Visit Santa's 'real' village on the Arctic Circle

In this handout photo provided by Disney Parks, Mickey Mouse and Goofy help prepare celebratory cupcakes on July 16, 2015 at Disneyland in Anaheim, California.

Santa Claus Village opened just outside Rovaniemi, Finland, in 1985.

Santa Claus Village opened just outside Rovaniemi, Finland, in 1985.

Everyone knows the basics about Santa, the jolly man in a red suit that delivers gifts at Christmas. How a small town near the Arctic Circle in Finland became known as his “official hometown” proves a less familiar twist to the story.

Santa was a marketing gimmick, based on a third-century, ancient bishop from Turkey known for secretly giving away his large inheritance. His random acts of kindness didn’t go unnoticed, earning sainthood and global celebration on the date of his death, December 6. This story of Saint Nicolas then traveled with Dutch immigrants to the US, where “Sinterklaas” was moulded into the visual image of Santa we all recognize today. Without much of a backstory to Santa Claus, an illustration in Harpers magazine from 1866 is credited with establishing the legend of his home at the “North Pole.” [Read more about the history of Santa Claus.]

a close up of a fire place sitting in a room: Santa is available for photos–for a cost.

Santa is available for photos–for a cost.

In 1927, Markus Rautio–a Finnish radio broadcaster known as “Uncle Marcus”–claimed on-air that Santa’s workshop was discovered in in Rovaniemi, Finland. The government of the province, Lapland, declared itself “Santa Claus Land” decades later to boost tourism. Santa Claus Village opened just outside Rovaniemi in 1985.

Of course there are other places that lay claim to a Santa or Saint Nick association: Korvatunturi, Finland, claims to be his real home and that Rovaniemi was just created for tourists. The Church of Saint Nicolas in Demre, Turkey, contains his sarcophagus but not his bones. There’s a multitude of pop-ups around the world, but the Santa in Rovaniemi differs in that the man is marketed as the original, and tourists can visit him throughout the year.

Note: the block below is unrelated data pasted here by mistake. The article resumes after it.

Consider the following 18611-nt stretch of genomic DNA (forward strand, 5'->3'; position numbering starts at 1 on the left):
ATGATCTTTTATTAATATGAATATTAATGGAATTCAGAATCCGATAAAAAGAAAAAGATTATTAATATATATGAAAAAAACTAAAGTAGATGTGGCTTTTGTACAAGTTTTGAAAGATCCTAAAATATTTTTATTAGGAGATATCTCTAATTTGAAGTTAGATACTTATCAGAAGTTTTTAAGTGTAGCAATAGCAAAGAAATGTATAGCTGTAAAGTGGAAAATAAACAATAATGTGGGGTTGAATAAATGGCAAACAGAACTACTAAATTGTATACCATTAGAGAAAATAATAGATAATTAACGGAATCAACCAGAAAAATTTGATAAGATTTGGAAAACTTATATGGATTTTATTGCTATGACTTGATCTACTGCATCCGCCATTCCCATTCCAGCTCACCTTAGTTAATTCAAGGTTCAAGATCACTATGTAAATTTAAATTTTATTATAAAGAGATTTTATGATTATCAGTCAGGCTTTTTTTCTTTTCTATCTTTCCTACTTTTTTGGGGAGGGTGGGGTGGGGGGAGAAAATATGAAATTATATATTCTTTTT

Christmas lasts all year around in Rovaniemi, a place of anticipation. Even the hardcore cynic will be moved by the “Christmas Spirit.” After visiting Santa, families can dine in the snowglobe atmosphere of the Ice Restaurant and Ice Bar in Snowman World. Leaving from the Elf’s Yard, kids can cross the Arctic Circle with traditional Lappish wooden skis. The region forms part of the natural habitat for roaming reindeer–unlike the North Pole.

Santa Claus’s Main Post Office, with a special Arctic Circle stamp, received about half a million letters last year. In reality, this figure is much higher since post offices around the world have their own systems of dealing with letters addressed to Santa. Santa in Rovaniemi received 18 million letters from 199 different countries to date, and at Christmastime, can receive 32,000 letters per day, with the most letters arriving from China.

An official reply from Santa Claus will set people back more than 10 dollars (8.90 euros). It is free to see him, but tourists can’t take photos or videos, although you can buy the official one. In high season (November through March), prices reach more than 50 dollars (45 euros).

There are no detailed statistics on how many people visit Santa Claus, however, during the busiest days he meets thousands of people. Last year, 520,000 people visited Santa Claus Village. Many tour operators offer seasonal charter flights to Rovaniemi, mainly during the Christmas and winter season.

Santa in Lapland is heavily marketed and protected. The overall image of Santa retained the goodness that Saint Nicolas was known for, but there are other qualities that perpetuate his continued growth. “We live in a commercial world based on consumption. Santa is a representation, or signifier, of that. We might indeed say he is the apotheosis of consumption, a true figure of the 21st century,” says Michael Pretes, a professor of geography at the University of North Alabama.

He is something to latch on to, even during difficult times, Pretes continues: “Santa Claus is a stable figure—he never changes. He is jolly and generous. He doesn’t seem to have any bad qualities that we know of. This is all part of his universal appeal. What’s not to like about Santa Claus?”

Brand expert Eric Schulz believes it is also down to nostalgia. “Santa is a strong brand due to the positive emotions he evokes. We all crave happiness in our lives, and Santa is a reminder of that time in our own lives when we believed in the magic of the holiday season and Santa bringing us gifts. This is a timeless tradition that has been handed down generation to generation and will last forever.”

Helen Soteriou is a freelance journalist based in London. Follow her travels on Instagram.

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